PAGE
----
Fellowship Program

The DesignInquiry Fellowship is a year-long program that provides support for a small cohort of emerging and established thinkers and makers who seek a platform to sustain extended peer-to-peer conversation, explore open-ended collaboration, and leverage access to the DesignInquiry universe.

Cohorts are assembled each year through an ever-evolving application process and fellows are invited to kick off their fellowship at an in-person gathering hosted by DesignInquiry. The fellowship year continues through regular fellow-led and -organized virtual meetings with invited guests, and DesignInquiry alumni and culminates with the realization of a collaborative project conceived and developed by the cohort.

Applications for the 2023-2024 DesignInquiry Fellowship program have closed. We will announce the 2023–24 Fellows soon and they will kick-off their fellowship by gathering alongside DesignInquiry’s Work/Around inquiry in London from September 17 to 24.

2023–24 Fellows

Lindsay Buchman is an interdisciplinary artist, writer, and publisher living and working in Hudson, NY. Her work explores image-making and writing through print and lens-based media, artist books, and installation. Pivoting between text and image, she is primarily concerned with the intersections of language, intersubjectivity, and site to puncture a sense of concrete time and space—both cognitive and embodied. Buchman holds an MFA from the University of Pennsylvania and a BFA from California State University Long Beach. Buchman is a 2023-24 Keyholder Resident at the Lower East Side Printshop and a Visiting Artist-in-Residence at Skidmore College. As an extension of her practice, she runs an independent artists' books and publications project, Seaton Street Press, to collaborate with artists through publishing and distribution.

Wylie Kasai (he/him) is a designer and technologist born and based in Los Angeles, CA. He looks for and exploits the boundaries between the artist and technology, augmenting his printmaking practice with creative coding. Inputs include photos, illustrations, and computer-generated graphics; outputs include screenprint, risograph, and laser prints. Wylie holds a B.A. in both Computer Science and Studio Art from Dartmouth College and is finishing his M.S. in Computer Science with a Concentration in Digital Arts there as well.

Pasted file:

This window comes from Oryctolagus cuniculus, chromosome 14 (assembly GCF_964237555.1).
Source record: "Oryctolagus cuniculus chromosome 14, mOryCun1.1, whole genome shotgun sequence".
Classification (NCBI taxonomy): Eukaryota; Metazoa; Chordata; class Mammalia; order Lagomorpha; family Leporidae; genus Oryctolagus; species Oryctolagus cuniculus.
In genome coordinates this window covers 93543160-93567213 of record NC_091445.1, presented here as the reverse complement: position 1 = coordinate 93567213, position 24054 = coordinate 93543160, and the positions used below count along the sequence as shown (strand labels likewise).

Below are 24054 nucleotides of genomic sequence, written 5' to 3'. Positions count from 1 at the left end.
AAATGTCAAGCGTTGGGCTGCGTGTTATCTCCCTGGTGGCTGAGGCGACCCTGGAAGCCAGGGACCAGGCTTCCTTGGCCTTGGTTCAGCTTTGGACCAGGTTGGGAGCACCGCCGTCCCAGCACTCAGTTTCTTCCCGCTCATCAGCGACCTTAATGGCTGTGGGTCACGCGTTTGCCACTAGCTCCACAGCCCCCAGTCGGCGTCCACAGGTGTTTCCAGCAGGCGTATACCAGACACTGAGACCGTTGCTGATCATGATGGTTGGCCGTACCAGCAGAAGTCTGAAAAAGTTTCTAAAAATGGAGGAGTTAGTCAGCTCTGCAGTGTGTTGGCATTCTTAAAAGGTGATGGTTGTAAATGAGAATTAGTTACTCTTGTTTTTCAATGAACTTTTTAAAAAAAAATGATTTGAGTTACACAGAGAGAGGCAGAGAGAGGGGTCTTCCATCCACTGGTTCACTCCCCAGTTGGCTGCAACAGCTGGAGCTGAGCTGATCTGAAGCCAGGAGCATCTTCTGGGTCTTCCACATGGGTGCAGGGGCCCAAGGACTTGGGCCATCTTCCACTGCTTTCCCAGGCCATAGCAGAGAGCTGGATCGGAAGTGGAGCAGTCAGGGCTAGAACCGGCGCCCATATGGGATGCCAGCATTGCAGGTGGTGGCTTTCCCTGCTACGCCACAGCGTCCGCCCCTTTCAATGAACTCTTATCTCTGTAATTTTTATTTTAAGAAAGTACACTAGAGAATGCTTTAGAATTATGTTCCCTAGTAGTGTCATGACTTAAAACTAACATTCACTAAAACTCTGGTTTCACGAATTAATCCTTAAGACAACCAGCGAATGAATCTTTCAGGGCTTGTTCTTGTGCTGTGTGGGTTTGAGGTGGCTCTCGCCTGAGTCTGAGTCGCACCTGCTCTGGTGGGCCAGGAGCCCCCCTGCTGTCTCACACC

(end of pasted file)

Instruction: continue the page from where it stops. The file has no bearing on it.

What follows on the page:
maya rae oppenheimer is the founder and co-director of OK Stamp Press. She’s also a daughter, sister, aunt, plant-parent of Icelandic and Canary Islander descent who receives joy and financial remuneration as an educator/researcher/artist. She was born in Treaty 1 Territory and spent over a decade living in London (UK). maya is now an uninvited guest on Kanien’kehá:ka territory where she preoccupies herself with book- and paper-making, language as an artist’s material and the tangles of narratives that inform our worldviews. Experimental writing, performance, critical pedagogy, mutual-aid publishing, DIY tactics and rogue archival gestures make up her tool-kit. maya joined the Faculty of Fine Arts at Concordia University in September 2017 as Assistant Professor in Art History and now works in the Department of Studio Arts. Personal website perpetually under construction.

Sarah Woodward is a design-based artist. She explores how sensory input impacts the individual’s experience of place through a variety of mediums including bookmaking, photography, poetry and ceramics. She received her BFA with a concentration in graphic design from The University of Connecticut in 2021. She completed her Post-Baccalaureate Certificate in fine art from The Siena Art Institute in Siena, Italy in 2022. Sarah is currently a resident artist at Art Gym Denver in Colorado and will have her first professional exhibition in January 2024. She studied French and Italian and seeks to combine her passions for written and visual communication. Sarah was awarded the Emerging Student Artist Award at the Mystic Outdoor Art Festival in 2019 and 2021. Sarah is also a sailor and marathon runner who continues to be inspired by the natural world. She was raised by an educator and a craftsman who fostered her creativity and sparked her curiosity for design. Sarah has worked as a graphic designer at Squared Labs, a stone and tile company and freelance. Her multidisciplinary practice informs the way she approaches design problems and enriches her work. the Emerging Student Artist Award at the Mystic Outdoor Art Festival, one of the country's largest juried art shows, in 2019 and 2021.

2022–23 Fellows

Sarah Alfarhan is a West Asian educator, graphic designer, and illustrator based in Gothenburg, Sweden. She holds a BFA in Illustration from the University of the Arts, PA, and an MS in Communications Design from Pratt Institute, NY. Her artistic practice revolves around self-publishing and working with paper and formats of multiplicity. Inspired by language (spoken and signed), she looks for implications by playing with the delicate task of translation and interpretation - presenting a layer of misunderstandings and cultural connotations.